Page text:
Now, it’s all very well to decide to throw afternoon tea, but as the date drew closer and the realisation dawned on me that not only would I have to feed these people without giving them food poisoning (I and my husband have built up a digestional resistance to my cooking but I worry when I have to inflict it on the innocent) but they would also be in my permanently-partially-decorated home, free to roam and open doors and drawers at will. This required a strategy.



First thing was the menu. I need something that I could easily prepare, would earn me a shot at the domestic goddess title, without actually requiring too much effort. The golden rule from Ms Delia Smith is that you should buy something and make something, so I decided on:

  • Three types of sandwich cut into triangles

These are easy, make as normal, cut into triangles held together with toothpick, arrange nicely on display stand

  • Scones with jam, cream and butter

For the scones you could make from scratch, but I bought a ready-mixed Odlum QuickMix packet and added what was needed. My special touch was using my heart shaped scone cutters to make heart shaped scones – so cute. Jam, cream and butter I just served in cute little dishes

  • Croissants

Bought a Bake-it-fresh JusRol pack, rolled and popped in the oven

  • Brioche

This I just bought in a packet from Tescos. Took from packet and placed artistically on plate, job done.

  • Brownies with cream and strawberries for dessert

I bought a ready-mixed packet and once I had cooked them, I simply arranged on a pretty plate

  • Tea
  • Champagne with strawberry icecubes

C28. GD 2



Getting Ready. The Timeline:


Three or Four Days before G-Day

  • I cleaned the house top to bottom. I scrubbed bathrooms, hovered, cleaned and put away clothes, emptied bins: the works. I gave it the full mother-in-law-about-to-visit treatment.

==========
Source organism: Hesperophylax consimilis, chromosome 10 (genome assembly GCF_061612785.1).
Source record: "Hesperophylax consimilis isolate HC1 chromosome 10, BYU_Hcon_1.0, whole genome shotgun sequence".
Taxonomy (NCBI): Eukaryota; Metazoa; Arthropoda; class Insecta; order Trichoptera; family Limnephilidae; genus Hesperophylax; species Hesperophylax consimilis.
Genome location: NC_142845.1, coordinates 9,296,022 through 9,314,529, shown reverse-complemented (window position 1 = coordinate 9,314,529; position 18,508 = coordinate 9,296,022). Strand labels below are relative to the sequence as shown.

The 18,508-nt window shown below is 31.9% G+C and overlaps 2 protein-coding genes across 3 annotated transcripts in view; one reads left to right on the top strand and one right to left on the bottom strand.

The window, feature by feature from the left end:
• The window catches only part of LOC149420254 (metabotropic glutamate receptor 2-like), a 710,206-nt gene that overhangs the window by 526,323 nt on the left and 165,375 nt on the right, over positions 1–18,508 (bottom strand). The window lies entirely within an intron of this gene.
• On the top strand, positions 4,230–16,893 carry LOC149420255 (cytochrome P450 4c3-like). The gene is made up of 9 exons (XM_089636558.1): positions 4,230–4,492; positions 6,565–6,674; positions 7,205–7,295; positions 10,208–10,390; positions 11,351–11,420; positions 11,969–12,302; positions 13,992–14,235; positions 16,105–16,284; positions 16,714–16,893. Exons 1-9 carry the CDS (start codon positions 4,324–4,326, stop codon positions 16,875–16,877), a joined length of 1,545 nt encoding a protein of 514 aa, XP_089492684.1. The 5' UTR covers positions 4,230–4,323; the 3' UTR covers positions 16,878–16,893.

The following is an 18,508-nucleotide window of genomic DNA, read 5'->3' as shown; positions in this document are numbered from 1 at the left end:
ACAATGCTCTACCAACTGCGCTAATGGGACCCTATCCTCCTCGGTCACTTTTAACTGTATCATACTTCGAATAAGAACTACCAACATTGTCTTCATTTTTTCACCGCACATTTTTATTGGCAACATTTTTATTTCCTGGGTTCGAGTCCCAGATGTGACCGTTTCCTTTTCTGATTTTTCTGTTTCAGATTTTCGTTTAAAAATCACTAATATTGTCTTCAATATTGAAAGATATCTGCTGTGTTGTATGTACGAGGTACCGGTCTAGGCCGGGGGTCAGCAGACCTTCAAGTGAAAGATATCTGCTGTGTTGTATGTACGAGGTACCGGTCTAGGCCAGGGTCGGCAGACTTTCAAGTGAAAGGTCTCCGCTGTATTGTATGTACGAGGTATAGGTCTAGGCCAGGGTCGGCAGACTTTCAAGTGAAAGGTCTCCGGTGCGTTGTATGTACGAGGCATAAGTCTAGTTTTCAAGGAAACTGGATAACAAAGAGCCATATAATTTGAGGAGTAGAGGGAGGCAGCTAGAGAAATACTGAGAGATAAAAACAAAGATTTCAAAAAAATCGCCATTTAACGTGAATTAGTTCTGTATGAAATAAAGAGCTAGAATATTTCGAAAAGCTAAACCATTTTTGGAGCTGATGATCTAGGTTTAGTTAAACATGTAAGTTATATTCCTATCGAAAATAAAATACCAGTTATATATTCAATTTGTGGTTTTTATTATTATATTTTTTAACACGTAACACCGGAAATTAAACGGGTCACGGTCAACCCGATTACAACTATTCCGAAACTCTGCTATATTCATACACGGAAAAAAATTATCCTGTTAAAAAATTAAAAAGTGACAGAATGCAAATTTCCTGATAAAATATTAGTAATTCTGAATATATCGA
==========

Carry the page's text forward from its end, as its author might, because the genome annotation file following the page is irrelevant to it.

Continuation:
• I also did the shopping, and got in all the supplies that I needed.


Night before G-Day

  • Cleaned again, but this time it only needed a light spruce, the heavy work having been already completed.
  • Made heart-shaped strawberry ice-cubes, by dicing strawberries into a heart-shaped ice-cube tray.
  • Picked out and tried on clothes for tomorrow – when you are in a rush it is not the time to discover your skinny jeans no longer fit.
  • Make sure you have enough display plates and stands for the amount of food you will be serving, and that you have enough delph and cutlery for all the courses, and all your guests.


G-day morning;

  • Up out of the bed at 7am.
  • Set alarm to 12pm, two hours before arrival time of 2pm.
  • I started cooking at 8am by turning on the oven to preheat.
  • I checked all the cooking instructions, and the first things made were the scones as they took the longest to cook.
  • While they were cooking I made the sandwiches.
  • Once the scones were done, I put them on the cooling rack and started the croissants: they were rolled and put in the oven.
  • While they were cooking I set the table and laid out the brioche and sandwiches.
  • Once the croissants were ready they went onto the cooling rack and the brownies were next.
  • As the brownies cooked, I finished laying the table.
  • Then I cleaned dishes and started to clean the kitchen when alarm went off – 2 hours to go. I decided to finish cleaning the kitchen, which took a half hour, before going and getting washed and dressed myself.

Point to note: It is always better to be dressed long before guests arrive, in case somebody arrives early. You can always get an early bird to help you with the set-up, you cannot invite them to help you apply your makeup. And you certainly don’t want to run over time and have all your guests arrive when you are only half dressed.

  • Once dressed, I laid out the scones and croissants on the table, and put the brownies to one side for later.
  • I cleaned dishes again (because I did not want the dishwasher whirling away while we were eating), and was just pouring a glass of champagne when bing-bong, the doorbell rang to signal the arrival of the first guests.


C28. GD 1